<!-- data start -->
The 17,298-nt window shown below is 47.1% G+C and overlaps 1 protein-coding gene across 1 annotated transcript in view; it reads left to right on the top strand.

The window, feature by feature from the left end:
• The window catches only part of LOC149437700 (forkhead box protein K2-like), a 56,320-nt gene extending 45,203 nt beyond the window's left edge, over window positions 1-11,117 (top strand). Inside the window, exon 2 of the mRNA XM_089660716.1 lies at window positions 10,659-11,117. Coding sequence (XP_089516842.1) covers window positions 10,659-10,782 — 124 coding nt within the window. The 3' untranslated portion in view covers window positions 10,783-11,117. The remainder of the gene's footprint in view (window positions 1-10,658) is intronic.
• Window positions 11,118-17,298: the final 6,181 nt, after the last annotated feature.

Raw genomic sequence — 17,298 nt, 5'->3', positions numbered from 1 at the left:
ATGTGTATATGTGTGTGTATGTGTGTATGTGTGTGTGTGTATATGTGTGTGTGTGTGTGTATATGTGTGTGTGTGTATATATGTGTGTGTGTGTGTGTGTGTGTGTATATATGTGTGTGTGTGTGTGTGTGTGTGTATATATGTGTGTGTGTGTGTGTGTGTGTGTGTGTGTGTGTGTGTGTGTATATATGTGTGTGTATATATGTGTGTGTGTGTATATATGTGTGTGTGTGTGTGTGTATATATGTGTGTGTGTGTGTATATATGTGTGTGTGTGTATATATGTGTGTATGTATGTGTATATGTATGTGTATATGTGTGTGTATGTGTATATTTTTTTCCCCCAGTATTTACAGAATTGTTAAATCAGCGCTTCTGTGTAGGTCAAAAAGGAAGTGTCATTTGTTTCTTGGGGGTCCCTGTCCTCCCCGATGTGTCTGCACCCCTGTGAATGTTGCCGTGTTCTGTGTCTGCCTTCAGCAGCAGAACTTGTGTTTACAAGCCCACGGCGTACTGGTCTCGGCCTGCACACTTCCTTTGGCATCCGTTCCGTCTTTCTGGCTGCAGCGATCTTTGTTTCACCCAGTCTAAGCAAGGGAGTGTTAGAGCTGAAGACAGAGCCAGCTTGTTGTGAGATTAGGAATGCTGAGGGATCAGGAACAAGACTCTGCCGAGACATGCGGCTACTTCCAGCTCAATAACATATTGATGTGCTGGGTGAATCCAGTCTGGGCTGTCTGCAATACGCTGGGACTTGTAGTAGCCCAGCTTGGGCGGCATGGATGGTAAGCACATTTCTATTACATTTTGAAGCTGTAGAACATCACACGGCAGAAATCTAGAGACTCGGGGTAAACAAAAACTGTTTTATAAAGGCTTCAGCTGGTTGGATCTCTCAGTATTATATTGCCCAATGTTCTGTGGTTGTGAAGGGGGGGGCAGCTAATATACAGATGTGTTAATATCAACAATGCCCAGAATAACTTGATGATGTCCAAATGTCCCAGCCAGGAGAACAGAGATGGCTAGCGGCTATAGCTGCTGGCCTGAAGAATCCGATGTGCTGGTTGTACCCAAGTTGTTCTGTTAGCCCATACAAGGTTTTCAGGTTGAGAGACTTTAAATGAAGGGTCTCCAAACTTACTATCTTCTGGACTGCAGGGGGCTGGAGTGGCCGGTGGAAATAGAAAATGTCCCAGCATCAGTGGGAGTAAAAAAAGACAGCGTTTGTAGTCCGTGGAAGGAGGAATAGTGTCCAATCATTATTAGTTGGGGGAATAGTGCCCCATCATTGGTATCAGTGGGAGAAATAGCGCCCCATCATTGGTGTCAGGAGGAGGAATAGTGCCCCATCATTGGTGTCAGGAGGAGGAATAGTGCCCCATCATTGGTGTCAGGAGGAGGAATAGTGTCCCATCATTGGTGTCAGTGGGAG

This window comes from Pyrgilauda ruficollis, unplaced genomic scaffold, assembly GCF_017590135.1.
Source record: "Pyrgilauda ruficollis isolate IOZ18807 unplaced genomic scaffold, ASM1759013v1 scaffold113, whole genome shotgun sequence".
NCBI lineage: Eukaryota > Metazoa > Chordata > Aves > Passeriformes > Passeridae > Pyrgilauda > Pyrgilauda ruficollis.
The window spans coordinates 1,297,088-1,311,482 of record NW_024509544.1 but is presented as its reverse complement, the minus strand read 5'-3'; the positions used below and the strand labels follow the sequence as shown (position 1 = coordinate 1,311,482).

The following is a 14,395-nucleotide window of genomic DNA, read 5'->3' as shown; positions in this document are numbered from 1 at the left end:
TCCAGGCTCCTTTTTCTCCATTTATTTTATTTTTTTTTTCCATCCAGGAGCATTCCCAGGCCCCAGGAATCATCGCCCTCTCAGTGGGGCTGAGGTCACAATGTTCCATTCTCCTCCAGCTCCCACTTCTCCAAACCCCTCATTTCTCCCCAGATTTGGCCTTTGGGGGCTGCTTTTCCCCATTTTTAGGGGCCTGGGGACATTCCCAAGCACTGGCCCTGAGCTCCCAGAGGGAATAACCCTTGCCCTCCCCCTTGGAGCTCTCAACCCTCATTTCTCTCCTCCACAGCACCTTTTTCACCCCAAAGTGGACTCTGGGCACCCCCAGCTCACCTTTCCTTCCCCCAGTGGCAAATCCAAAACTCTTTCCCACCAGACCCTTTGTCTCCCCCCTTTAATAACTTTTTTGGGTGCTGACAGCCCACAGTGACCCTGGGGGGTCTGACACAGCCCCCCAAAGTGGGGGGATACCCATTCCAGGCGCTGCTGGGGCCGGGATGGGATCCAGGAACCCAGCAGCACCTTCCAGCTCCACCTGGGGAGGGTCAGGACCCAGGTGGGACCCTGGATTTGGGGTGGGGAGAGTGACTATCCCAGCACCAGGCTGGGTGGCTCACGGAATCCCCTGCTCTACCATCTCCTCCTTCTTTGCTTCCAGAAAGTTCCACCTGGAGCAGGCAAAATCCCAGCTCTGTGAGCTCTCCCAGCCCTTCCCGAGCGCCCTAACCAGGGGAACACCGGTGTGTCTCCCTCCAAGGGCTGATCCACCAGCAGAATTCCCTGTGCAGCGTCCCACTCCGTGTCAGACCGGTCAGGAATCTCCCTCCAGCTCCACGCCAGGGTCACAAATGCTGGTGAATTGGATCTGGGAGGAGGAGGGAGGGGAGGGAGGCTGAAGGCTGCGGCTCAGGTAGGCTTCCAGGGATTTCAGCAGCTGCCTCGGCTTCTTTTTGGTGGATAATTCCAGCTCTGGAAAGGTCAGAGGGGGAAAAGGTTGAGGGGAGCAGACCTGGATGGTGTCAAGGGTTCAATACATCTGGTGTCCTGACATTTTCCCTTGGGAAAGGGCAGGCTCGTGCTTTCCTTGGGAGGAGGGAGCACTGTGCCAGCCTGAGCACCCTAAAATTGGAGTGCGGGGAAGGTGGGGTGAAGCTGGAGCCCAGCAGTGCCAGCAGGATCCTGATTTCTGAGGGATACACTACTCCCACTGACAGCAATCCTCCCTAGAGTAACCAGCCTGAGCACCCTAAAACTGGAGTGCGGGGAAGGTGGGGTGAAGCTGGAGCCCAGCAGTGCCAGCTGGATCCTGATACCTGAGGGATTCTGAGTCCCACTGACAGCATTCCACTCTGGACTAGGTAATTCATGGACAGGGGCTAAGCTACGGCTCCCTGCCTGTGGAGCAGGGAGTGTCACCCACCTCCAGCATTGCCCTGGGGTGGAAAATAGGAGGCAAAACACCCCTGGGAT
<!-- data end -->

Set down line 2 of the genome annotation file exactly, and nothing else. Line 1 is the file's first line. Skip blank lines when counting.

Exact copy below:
The window, feature by feature from the left end: